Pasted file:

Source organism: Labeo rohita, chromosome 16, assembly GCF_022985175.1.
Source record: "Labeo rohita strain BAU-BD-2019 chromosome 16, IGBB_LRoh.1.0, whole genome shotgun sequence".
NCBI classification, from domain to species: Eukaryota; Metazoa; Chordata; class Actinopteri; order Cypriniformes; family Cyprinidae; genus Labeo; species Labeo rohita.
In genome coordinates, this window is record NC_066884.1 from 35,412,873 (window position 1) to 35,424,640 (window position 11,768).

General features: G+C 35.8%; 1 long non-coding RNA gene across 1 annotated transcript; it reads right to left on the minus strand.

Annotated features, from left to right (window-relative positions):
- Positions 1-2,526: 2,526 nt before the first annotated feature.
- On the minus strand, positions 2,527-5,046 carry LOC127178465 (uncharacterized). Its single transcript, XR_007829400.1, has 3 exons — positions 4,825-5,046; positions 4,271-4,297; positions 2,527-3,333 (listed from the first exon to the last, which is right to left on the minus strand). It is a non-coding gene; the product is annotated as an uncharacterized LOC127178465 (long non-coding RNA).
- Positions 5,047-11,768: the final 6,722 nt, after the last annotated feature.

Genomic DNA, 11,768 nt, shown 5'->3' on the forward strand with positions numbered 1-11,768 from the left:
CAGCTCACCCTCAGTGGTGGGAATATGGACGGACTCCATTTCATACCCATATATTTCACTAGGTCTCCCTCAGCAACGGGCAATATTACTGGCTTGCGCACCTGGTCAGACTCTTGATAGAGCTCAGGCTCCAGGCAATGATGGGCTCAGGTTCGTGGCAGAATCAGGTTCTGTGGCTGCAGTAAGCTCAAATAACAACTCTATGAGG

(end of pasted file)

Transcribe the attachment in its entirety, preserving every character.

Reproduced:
Source organism: Labeo rohita, chromosome 16, assembly GCF_022985175.1.
Source record: "Labeo rohita strain BAU-BD-2019 chromosome 16, IGBB_LRoh.1.0, whole genome shotgun sequence".
NCBI classification, from domain to species: Eukaryota; Metazoa; Chordata; class Actinopteri; order Cypriniformes; family Cyprinidae; genus Labeo; species Labeo rohita.
In genome coordinates, this window is record NC_066884.1 from 35,412,873 (window position 1) to 35,424,640 (window position 11,768).

General features: G+C 35.8%; 1 long non-coding RNA gene across 1 annotated transcript; it reads right to left on the minus strand.

Annotated features, from left to right (window-relative positions):
- Positions 1-2,526: 2,526 nt before the first annotated feature.
- On the minus strand, positions 2,527-5,046 carry LOC127178465 (uncharacterized). Its single transcript, XR_007829400.1, has 3 exons — positions 4,825-5,046; positions 4,271-4,297; positions 2,527-3,333 (listed from the first exon to the last, which is right to left on the minus strand). It is a non-coding gene; the product is annotated as an uncharacterized LOC127178465 (long non-coding RNA).
- Positions 5,047-11,768: the final 6,722 nt, after the last annotated feature.

Genomic DNA, 11,768 nt, shown 5'->3' on the forward strand with positions numbered 1-11,768 from the left:
CAGCTCACCCTCAGTGGTGGGAATATGGACGGACTCCATTTCATACCCATATATTTCACTAGGTCTCCCTCAGCAACGGGCAATATTACTGGCTTGCGCACCTGGTCAGACTCTTGATAGAGCTCAGGCTCCAGGCAATGATGGGCTCAGGTTCGTGGCAGAATCAGGTTCTGTGGCTGCAGTAAGCTCAAATAACAACTCTATGAGG